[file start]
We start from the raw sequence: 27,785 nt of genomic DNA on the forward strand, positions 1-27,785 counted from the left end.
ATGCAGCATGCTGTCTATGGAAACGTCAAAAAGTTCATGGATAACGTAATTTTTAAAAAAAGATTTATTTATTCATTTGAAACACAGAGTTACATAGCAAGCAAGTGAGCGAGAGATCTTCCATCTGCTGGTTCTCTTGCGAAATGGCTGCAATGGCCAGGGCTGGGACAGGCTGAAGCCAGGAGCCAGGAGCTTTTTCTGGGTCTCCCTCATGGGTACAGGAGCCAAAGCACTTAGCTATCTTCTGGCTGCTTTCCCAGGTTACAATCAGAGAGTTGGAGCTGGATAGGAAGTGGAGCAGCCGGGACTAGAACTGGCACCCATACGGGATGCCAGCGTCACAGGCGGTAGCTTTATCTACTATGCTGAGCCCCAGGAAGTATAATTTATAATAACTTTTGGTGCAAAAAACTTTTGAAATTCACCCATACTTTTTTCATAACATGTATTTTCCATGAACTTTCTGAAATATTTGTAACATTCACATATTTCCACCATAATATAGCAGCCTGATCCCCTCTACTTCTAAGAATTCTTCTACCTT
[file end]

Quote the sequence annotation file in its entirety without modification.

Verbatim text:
We start from the raw sequence: 27,785 nt of genomic DNA on the forward strand, positions 1-27,785 counted from the left end.
ATGCAGCATGCTGTCTATGGAAACGTCAAAAAGTTCATGGATAACGTAATTTTTAAAAAAAGATTTATTTATTCATTTGAAACACAGAGTTACATAGCAAGCAAGTGAGCGAGAGATCTTCCATCTGCTGGTTCTCTTGCGAAATGGCTGCAATGGCCAGGGCTGGGACAGGCTGAAGCCAGGAGCCAGGAGCTTTTTCTGGGTCTCCCTCATGGGTACAGGAGCCAAAGCACTTAGCTATCTTCTGGCTGCTTTCCCAGGTTACAATCAGAGAGTTGGAGCTGGATAGGAAGTGGAGCAGCCGGGACTAGAACTGGCACCCATACGGGATGCCAGCGTCACAGGCGGTAGCTTTATCTACTATGCTGAGCCCCAGGAAGTATAATTTATAATAACTTTTGGTGCAAAAAACTTTTGAAATTCACCCATACTTTTTTCATAACATGTATTTTCCATGAACTTTCTGAAATATTTGTAACATTCACATATTTCCACCATAATATAGCAGCCTGATCCCCTCTACTTCTAAGAATTCTTCTACCTT